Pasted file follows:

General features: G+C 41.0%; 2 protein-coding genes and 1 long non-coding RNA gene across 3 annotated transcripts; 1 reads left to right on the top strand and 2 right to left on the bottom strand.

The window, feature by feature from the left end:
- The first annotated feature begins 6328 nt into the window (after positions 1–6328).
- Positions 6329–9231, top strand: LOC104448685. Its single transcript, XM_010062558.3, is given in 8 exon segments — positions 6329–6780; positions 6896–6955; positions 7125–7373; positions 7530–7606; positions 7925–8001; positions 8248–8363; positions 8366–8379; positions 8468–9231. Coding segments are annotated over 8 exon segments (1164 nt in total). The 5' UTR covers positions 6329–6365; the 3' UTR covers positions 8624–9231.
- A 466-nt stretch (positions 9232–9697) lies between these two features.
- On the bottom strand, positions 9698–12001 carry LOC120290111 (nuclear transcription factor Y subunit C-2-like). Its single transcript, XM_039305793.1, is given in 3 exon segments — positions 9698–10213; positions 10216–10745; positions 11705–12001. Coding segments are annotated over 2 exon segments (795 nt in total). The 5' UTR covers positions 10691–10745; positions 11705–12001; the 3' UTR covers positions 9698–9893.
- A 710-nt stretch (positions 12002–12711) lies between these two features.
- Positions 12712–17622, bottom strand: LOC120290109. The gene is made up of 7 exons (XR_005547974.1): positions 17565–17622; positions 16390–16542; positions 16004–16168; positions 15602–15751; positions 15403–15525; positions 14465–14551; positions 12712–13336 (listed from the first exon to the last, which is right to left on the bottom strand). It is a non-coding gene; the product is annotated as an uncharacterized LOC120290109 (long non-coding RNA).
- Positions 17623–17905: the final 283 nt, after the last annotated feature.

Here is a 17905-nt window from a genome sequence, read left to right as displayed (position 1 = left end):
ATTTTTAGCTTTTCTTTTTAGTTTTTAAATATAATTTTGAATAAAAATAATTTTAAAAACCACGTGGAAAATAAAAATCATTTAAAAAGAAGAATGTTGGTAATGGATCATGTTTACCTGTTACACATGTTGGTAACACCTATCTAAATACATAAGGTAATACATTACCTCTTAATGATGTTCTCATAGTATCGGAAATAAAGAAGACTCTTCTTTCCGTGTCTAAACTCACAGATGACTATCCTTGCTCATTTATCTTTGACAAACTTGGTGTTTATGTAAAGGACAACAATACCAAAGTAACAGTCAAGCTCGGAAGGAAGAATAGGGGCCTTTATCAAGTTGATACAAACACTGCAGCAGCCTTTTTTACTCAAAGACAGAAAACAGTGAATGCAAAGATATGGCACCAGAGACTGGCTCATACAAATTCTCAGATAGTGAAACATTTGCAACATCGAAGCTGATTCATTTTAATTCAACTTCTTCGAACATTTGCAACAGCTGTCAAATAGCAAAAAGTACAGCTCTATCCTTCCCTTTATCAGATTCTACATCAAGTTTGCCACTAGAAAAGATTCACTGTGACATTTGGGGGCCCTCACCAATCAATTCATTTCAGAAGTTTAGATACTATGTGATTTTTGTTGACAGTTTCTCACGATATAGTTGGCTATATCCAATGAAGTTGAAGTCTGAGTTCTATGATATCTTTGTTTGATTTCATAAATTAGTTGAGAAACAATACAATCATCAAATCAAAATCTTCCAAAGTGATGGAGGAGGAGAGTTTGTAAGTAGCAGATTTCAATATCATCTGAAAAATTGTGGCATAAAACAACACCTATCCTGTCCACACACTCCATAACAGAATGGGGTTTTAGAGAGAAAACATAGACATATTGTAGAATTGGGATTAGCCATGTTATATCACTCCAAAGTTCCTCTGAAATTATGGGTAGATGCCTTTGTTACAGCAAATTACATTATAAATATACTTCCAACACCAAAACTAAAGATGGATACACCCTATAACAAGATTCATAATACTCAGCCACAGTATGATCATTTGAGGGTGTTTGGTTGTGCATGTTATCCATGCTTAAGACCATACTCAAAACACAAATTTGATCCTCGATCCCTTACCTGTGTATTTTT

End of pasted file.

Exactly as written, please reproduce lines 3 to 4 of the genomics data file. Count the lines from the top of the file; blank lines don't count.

- The first annotated feature begins 6328 nt into the window (after positions 1–6328).
- Positions 6329–9231, top strand: LOC104448685. Its single transcript, XM_010062558.3, is given in 8 exon segments — positions 6329–6780; positions 6896–6955; positions 7125–7373; positions 7530–7606; positions 7925–8001; positions 8248–8363; positions 8366–8379; positions 8468–9231. Coding segments are annotated over 8 exon segments (1164 nt in total). The 5' UTR covers positions 6329–6365; the 3' UTR covers positions 8624–9231.